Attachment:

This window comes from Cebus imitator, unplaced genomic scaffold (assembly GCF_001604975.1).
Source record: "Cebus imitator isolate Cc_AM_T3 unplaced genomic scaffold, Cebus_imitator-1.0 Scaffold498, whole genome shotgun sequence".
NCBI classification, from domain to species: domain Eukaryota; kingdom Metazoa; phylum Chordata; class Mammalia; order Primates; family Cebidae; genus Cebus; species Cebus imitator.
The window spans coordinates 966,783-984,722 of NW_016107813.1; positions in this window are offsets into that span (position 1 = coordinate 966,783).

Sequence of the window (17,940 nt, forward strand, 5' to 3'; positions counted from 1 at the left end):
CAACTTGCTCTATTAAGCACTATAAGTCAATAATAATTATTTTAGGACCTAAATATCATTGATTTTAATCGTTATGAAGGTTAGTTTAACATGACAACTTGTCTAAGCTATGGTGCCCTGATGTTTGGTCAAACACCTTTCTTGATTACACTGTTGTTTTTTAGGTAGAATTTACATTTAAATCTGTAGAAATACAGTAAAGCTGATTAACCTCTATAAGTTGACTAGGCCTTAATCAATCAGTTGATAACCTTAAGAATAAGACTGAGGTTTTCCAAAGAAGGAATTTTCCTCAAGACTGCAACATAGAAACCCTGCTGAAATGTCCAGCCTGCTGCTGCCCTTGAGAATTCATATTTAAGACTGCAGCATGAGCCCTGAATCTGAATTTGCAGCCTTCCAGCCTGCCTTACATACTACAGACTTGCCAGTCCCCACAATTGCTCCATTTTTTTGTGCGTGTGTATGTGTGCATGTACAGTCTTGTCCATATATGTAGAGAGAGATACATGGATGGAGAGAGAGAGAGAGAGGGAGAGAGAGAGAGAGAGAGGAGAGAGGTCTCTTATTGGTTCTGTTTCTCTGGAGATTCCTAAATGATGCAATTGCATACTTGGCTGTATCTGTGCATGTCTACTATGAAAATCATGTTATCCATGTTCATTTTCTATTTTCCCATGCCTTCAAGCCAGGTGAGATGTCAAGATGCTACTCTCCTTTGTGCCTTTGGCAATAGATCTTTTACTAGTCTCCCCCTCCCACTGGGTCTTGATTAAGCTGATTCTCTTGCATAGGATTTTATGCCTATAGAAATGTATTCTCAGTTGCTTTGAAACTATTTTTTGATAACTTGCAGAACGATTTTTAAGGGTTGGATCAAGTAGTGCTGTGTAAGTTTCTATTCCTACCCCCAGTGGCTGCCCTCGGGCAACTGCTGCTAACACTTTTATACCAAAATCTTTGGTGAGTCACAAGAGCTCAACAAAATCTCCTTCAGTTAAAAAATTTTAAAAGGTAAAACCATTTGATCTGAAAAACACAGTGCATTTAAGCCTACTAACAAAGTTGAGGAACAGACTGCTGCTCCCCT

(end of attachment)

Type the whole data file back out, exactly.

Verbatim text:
This window comes from Cebus imitator, unplaced genomic scaffold (assembly GCF_001604975.1).
Source record: "Cebus imitator isolate Cc_AM_T3 unplaced genomic scaffold, Cebus_imitator-1.0 Scaffold498, whole genome shotgun sequence".
NCBI classification, from domain to species: domain Eukaryota; kingdom Metazoa; phylum Chordata; class Mammalia; order Primates; family Cebidae; genus Cebus; species Cebus imitator.
The window spans coordinates 966,783-984,722 of NW_016107813.1; positions in this window are offsets into that span (position 1 = coordinate 966,783).

Sequence of the window (17,940 nt, forward strand, 5' to 3'; positions counted from 1 at the left end):
CAACTTGCTCTATTAAGCACTATAAGTCAATAATAATTATTTTAGGACCTAAATATCATTGATTTTAATCGTTATGAAGGTTAGTTTAACATGACAACTTGTCTAAGCTATGGTGCCCTGATGTTTGGTCAAACACCTTTCTTGATTACACTGTTGTTTTTTAGGTAGAATTTACATTTAAATCTGTAGAAATACAGTAAAGCTGATTAACCTCTATAAGTTGACTAGGCCTTAATCAATCAGTTGATAACCTTAAGAATAAGACTGAGGTTTTCCAAAGAAGGAATTTTCCTCAAGACTGCAACATAGAAACCCTGCTGAAATGTCCAGCCTGCTGCTGCCCTTGAGAATTCATATTTAAGACTGCAGCATGAGCCCTGAATCTGAATTTGCAGCCTTCCAGCCTGCCTTACATACTACAGACTTGCCAGTCCCCACAATTGCTCCATTTTTTTGTGCGTGTGTATGTGTGCATGTACAGTCTTGTCCATATATGTAGAGAGAGATACATGGATGGAGAGAGAGAGAGAGAGGGAGAGAGAGAGAGAGAGAGGAGAGAGGTCTCTTATTGGTTCTGTTTCTCTGGAGATTCCTAAATGATGCAATTGCATACTTGGCTGTATCTGTGCATGTCTACTATGAAAATCATGTTATCCATGTTCATTTTCTATTTTCCCATGCCTTCAAGCCAGGTGAGATGTCAAGATGCTACTCTCCTTTGTGCCTTTGGCAATAGATCTTTTACTAGTCTCCCCCTCCCACTGGGTCTTGATTAAGCTGATTCTCTTGCATAGGATTTTATGCCTATAGAAATGTATTCTCAGTTGCTTTGAAACTATTTTTTGATAACTTGCAGAACGATTTTTAAGGGTTGGATCAAGTAGTGCTGTGTAAGTTTCTATTCCTACCCCCAGTGGCTGCCCTCGGGCAACTGCTGCTAACACTTTTATACCAAAATCTTTGGTGAGTCACAAGAGCTCAACAAAATCTCCTTCAGTTAAAAAATTTTAAAAGGTAAAACCATTTGATCTGAAAAACACAGTGCATTTAAGCCTACTAACAAAGTTGAGGAACAGACTGCTGCTCCCCT